Fierce feminine focus | Daily News
Mary Queen Of Scots

Fierce feminine focus

Set in the 16th century ‘Mary Queen of Scots’ opens with a series of intriguing episodes of Mary Stuart’s final days. We are shown a vague profile of the young queen as she makes her way to the block to be beheaded for conspiring against Elizabeth I, the Queen of England. Then the story rolls in flash forward mode, bringing its viewers to the story which led Mary to her destiny.

A widowed Mary Stuart returns from France to her native country, Scotland, to establish herself as its queen. Naturally this does not go down well with her cousin, Queen Elizabeth I. A Protestant, spinster and childless, Elizabeth has much to envy of her young cousin. The two strong women, each possessing their pros and cons, are pitted against each other from the start. Mary is a Catholic. She marries a dashing young Englishman and manages to have a son. Thus she is seen as an immediate threat to Elizabeth’s place in the throne. Many of the ambitious aristocrats in their courts too realize this and try to manipulate them however each woman proves that they are no match for them in their wit and valour.

Though she is the virgin queen, Elizabeth has maturity and experience on her side. She is also not quite as easily led as Mary is by her advisers. However both women are strong willed and courageous. They do not fear to take up the sword and march into the battlefield to protect their inheritance.

Saoirse Ronan gives a worthy performance as the protagonist of the tale. Margot Robbie too does justice to Elizabth’s role. However since the plot allows limited screen space for her, most of her talents seem to go to waste. She disappears under layers of make up which is seen here as a symbol of Elizabeth’s unpredictable nature.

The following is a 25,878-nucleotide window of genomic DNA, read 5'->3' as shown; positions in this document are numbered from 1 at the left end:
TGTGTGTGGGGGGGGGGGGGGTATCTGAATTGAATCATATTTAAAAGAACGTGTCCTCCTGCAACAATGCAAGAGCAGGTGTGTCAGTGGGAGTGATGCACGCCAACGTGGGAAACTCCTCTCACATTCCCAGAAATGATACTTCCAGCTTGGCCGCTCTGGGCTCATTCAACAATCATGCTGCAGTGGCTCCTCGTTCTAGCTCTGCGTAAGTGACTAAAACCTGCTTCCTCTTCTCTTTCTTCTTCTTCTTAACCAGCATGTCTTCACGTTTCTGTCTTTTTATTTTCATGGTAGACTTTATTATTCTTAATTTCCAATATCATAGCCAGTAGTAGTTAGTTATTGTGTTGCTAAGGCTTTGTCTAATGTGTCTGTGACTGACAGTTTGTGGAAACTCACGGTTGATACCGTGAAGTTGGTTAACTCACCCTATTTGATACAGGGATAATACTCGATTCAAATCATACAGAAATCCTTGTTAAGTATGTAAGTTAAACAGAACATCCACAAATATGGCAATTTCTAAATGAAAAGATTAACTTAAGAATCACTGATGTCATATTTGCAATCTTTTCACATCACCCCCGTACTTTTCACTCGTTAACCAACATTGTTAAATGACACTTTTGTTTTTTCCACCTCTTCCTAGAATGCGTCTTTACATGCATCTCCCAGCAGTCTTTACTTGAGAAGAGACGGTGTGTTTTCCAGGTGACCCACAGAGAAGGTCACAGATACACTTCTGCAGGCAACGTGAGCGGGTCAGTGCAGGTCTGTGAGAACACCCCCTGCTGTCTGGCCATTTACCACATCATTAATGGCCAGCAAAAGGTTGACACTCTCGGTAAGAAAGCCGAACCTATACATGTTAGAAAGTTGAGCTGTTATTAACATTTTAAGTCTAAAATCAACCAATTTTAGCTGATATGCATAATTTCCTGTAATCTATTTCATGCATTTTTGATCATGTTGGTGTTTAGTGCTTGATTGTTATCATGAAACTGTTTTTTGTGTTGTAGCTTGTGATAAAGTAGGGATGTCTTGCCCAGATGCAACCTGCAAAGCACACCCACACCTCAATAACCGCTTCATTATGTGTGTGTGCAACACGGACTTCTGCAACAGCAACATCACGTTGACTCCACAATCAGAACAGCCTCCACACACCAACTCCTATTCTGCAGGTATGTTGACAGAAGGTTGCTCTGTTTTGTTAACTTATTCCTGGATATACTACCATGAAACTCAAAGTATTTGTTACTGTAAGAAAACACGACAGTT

Kudos to the team for their efforts in designing the background to fit the era and paying attention to even the minute details in the costumes. John Mathieson’s cinematography captures Scotland’s stunning vistas in the best possible manner so that at times it becomes a distraction by keeping the viewers engaged in the film in moments that the action seem monotonous.

We get a few chilling scenes which are mostly suitable for the adult viewers in the film. One such episode deals with the brutal murder of David Rizzio. Another traces the devious plot which is hatched to kill off Mary’s husband, Lord Darnley. You also get a couple of scenes dealing with the topics of homosexuality and infidelity.

The climax of the whole drama is probably the scene in which Mary and Elizabeth confront each other. This is quite mesmerizing episode especially since history tells us that the two allegedly never met. When this scene unfurls before our eyes we realize that director Josie Rourke has put all the previous episodes I the story together like a jigsaw puzzle to set stage for the eventual showdown between the two great queens.

This is one motion picture which deals with women empowerment and ideologies. It shows that women can be headstrong and spirited till the end and can fit well into what is considered as a man’s domain from those early years onwards. Yet it also shows that that uneasy les the head which has a crown placed on it no matter what gender it represents. Ambitious and malicious men surround the two women and try to use them as pawns for their own gain. Therefore we cannot help but sympathize with the two leads as they are made to hold their heads high in a world of patriarchy in this period drama. 


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